In England, at least, there's more than a touch of self-interested whingeing in the fuss about Fifa, football's international ruling body. The gripe - the rest of the world seems less upset - is that we lost out on the 2018 World Cup because of bribery and corruption. To my mind, the fewer big international sporting events we hold, the better, as the costs nearly always exceed the supposed benefits by many billions of pounds.
That aside, we should get into our heads that inducements are always involved, with bosses of sports bodies being offered the best stadium seats for themselves and friends, rooms in top hotels and sumptuous dinners. We promised suites at the Dorchester during the 2012 Olympics to Fifa delegates - until we lost the bid to Russia and told them to find B&Bs in the Old Kent Road instead. The truth is that we lost because we didn't offer enough. Where there's serious profit - as in selling arms to Saudi Arabia - we forget our scruples and pay what's necessary.
The wider question is why so many men's sports are run by people who, if not corrupt, are pompous, quarrelsome and incompetent. Think of the cricket world cups that take so long - presumably to allow the bigwigs to maximise their freebies - that everyone loses interest. My theory is that sports governance attracts people who themselves wish to compete but were never good enough or are now too old. Their frustrations cloud their view of what's best for players and spectators.
Perhaps international sport should be organised by players' co-operatives. That was how Australian cricket tours to England started in the late 19th century. Players selected the teams, appointed captains and managers, raised money for upfront expenses and shared profits. Only after a mighty struggle in the 1900s did the cricketers relinquish control. The Australian boss class took over and, for the next 70 years, treated the players like an industrial proletariat. But those early tourists created one of the most enduring sporting institutions, Anglo-Australian Test matches.
Sharon Shoesmith, director of Haringey children's services when Baby P died, has been excoriated for her triumphalist tone after the Appeal Court ruled that Ed Balls, then children's secretary, was wrong to order her summary dismissal. But one aspect has not been widely considered. Shoesmith occupied a new post created by the merger of education and children's social services. This was the result of New Labour legislation and it has been a disaster. Schools used to pick up the phone to warn social services of problem children. Now that they are all under the same giant bureaucracy, teachers have to complete eight-page forms.
More importantly, education is the dominant partner in the new local authority departments, taking most top jobs and setting priorities. That is hardly surprising. Schools are the subject of constant political and public attention. Children's social services stir interest only when a child dies, and not always then. Shoesmith, a successful former head teacher, focused on education, which she knew about, not abused children, which she didn't. That doesn't excuse Haringey's failings, but perhaps Labour politicians could briefly interrupt their denunciations of Shoesmith to admit that the merger they enforced was a mistake. Mergers often make sense on paper, but rarely on the ground. You could merge almost everything in theory: children live in houses and cross roads, so why weren't housing and transport included?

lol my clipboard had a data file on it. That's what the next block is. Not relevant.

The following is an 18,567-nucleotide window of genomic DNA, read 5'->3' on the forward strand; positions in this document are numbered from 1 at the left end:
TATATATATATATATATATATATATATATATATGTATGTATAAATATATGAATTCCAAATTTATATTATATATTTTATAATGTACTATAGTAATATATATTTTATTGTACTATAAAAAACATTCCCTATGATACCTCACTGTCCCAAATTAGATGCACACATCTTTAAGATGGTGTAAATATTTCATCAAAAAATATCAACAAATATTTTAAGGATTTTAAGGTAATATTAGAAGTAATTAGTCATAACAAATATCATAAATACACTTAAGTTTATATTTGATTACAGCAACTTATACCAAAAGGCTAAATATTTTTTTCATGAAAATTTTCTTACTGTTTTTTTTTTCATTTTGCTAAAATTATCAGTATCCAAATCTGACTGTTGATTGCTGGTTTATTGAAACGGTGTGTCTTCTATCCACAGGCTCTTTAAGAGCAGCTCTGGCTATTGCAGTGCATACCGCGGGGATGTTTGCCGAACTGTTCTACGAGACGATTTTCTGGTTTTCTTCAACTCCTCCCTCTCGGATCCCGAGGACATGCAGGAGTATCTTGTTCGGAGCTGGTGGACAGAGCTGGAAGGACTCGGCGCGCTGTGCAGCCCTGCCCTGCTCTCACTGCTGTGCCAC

While we're on the subject of Sharon Shoesmith, I note that Ayatollah Dacre, "editor" of the Daily Mail, has declared a fatwa against her. His writers denounce her almost daily and abuse the Appeal Court judges for supporting a woman who failed to prevent a child's death and, as the Ayatollah rules, lacked sufficient contrition. The court reached its decision on legal grounds, arguing that Shoesmith was denied natural justice. It wasn't judging her morality and character. But ayatollahs apply their own laws.
As rows about adulterous footballers, injunctions and Twitter continue, newspaper columnists - including my old friend David Aaronovitch of the Times - debate whether the modern British public is less liberal about sex than we thought. In the blogosphere, they observe, there's an awful lot of indignation and this suggests the "liberal metropolitan elite" is out of touch. The commentators miss the point.
Newspapers have always treated adultery as a crime of biblical wickedness, but journalists, themselves part of the metropolitan elite, are hardly moral paragons. They know that everyone likes gossip about who's shagging whom, and the virtuous stance is a cover. Now almost everyone is a quasi-journalist, blogging and tweeting, and has adopted the same twisted and hypocritical moral code. Has nobody noticed its inherent absurdity? If, as we are told, the concern is that "role models" may set bad examples to the young, we should keep their sexual behaviour secret.
Psychologists, it is reported, have discovered a new condition: dyscalculia, which explains why some children can't do arithmetic, just as dyslexia explains why others can't read.
I'm OK at arithmetic but can't wire an electric plug, hammer a nail straight or assemble Ikea furniture. A psychologist once tested me on
visual-spatial skills and advised that, because parts of my brain were in poor working order, I should become a journalist. But he didn't offer any name for my condition and, wishing to take my rightful place among the afflicted, I still seek one. Can anyone help?
Peter Wilby was editor of the New Statesman from 1998-2005